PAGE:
Before 1963, when a vaccine was officially licensed, there were an estimated 3 to 4 million cases of measles a year in the U.S. That number dropped to 1,497 reported cases in 1983. That was the lowest reported total in history at that time. Remarkably, in 2004, the total fell to 37 reported cases in the U.S.
“The two biggest impacts that we’ve had as a health industry are, No. 1, immunizations. No. 2 is antibiotics,” Dr. Crabtree said. “It’s really hard to argue the benefit that vaccinations have had to us as a society.”
Subsequently, a mumps vaccine (1967) and rubella vaccine (1969) were added to the measles vaccine in 1971. The combined vaccine is commonly referred to as MMR. It has been administered to children in the U.S. and around the world for decades.
In the meantime, it had a dramatic effect on public health. For example, an epidemic of rubella (German measles) in 1964-65 infected 12.5 million Americans, according to the CDC, killing 2,000 babies while causing 11,000 miscarriages. The CDC reports less than 10 cases a year now. Similarly, Minnesota has not had a single case of rubella since 2009.
“The concern is that we’ll see a resurgence of preventable diseases,” said Bruce Evink, M.D., a Sanford Health family medicine doctor. “We’re talking about diseases we’ve been extremely effective in reducing significantly, or almost eliminating entirely.”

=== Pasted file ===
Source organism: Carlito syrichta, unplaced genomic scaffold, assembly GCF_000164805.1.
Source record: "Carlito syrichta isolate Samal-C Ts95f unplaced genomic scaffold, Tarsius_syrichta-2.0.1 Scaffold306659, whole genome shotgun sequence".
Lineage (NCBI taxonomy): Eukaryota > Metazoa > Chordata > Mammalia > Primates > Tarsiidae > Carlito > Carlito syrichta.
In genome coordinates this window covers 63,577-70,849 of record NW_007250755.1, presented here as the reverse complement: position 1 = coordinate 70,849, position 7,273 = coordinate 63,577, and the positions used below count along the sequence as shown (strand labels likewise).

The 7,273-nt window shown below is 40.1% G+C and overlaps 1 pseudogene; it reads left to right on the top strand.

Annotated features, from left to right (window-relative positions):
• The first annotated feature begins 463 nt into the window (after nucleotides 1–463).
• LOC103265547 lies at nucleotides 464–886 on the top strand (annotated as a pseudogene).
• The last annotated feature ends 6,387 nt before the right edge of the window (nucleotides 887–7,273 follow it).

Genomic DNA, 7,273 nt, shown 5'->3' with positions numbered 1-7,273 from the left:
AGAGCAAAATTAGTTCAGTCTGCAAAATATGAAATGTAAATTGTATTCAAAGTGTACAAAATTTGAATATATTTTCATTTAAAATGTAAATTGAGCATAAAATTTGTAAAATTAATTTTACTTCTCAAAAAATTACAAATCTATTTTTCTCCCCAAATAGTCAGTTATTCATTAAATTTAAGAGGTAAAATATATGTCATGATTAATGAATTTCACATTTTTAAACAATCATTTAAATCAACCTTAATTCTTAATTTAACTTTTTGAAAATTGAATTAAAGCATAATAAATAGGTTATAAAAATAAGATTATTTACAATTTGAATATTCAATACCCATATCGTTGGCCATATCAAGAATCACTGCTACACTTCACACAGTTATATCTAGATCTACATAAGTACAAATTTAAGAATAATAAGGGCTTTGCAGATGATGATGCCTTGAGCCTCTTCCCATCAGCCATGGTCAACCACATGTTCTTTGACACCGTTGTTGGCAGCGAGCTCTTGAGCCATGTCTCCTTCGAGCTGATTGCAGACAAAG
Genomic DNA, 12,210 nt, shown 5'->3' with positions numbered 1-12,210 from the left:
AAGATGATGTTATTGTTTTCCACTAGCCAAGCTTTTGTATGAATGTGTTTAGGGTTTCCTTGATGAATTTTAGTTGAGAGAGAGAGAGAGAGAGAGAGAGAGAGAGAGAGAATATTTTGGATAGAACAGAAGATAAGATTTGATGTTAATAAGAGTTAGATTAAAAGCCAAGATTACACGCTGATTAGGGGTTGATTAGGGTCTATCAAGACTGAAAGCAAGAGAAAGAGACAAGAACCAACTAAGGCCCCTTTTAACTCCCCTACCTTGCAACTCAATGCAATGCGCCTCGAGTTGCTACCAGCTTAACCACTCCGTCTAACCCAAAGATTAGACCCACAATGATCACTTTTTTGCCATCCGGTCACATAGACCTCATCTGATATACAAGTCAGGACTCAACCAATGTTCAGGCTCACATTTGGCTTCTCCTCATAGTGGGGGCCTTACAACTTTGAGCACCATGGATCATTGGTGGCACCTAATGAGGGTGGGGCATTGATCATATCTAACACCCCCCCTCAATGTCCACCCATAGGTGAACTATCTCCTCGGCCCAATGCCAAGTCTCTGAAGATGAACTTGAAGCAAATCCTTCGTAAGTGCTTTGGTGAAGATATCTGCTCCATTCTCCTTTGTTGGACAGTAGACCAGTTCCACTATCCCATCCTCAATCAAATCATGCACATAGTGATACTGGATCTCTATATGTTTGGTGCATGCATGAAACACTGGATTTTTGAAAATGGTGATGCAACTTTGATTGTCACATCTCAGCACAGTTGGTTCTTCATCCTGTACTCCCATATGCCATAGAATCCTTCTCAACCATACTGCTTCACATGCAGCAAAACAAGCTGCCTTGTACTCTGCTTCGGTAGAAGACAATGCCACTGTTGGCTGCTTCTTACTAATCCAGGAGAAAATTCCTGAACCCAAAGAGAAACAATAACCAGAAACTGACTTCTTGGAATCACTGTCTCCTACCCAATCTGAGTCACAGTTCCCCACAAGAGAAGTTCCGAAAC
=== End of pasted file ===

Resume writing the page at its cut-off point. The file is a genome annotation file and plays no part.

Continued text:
Most importantly, with more than 90 percent of children in the United States receiving the MMR vaccine, public health is still posting a one-sided victory over those inclined to avoid immunization. While that fact dilutes the call for worst-case scenarios, increases in measles cases remain a genuine threat to public health.
“I try not to be too fear-based about anything,” Dr. Safo said. “These anti-vaccination supporters are not people to be feared, but rather, they fear that vaccines will hurt their child. I think the people I see should get vaccinated. My kids are fully vaccinated. I’m fully vaccinated. We need to educate, and that starts with transparency.”
Vaccine naysayers can be a persistent bunch. Those apprehensive about immunization are sometimes not easily convinced.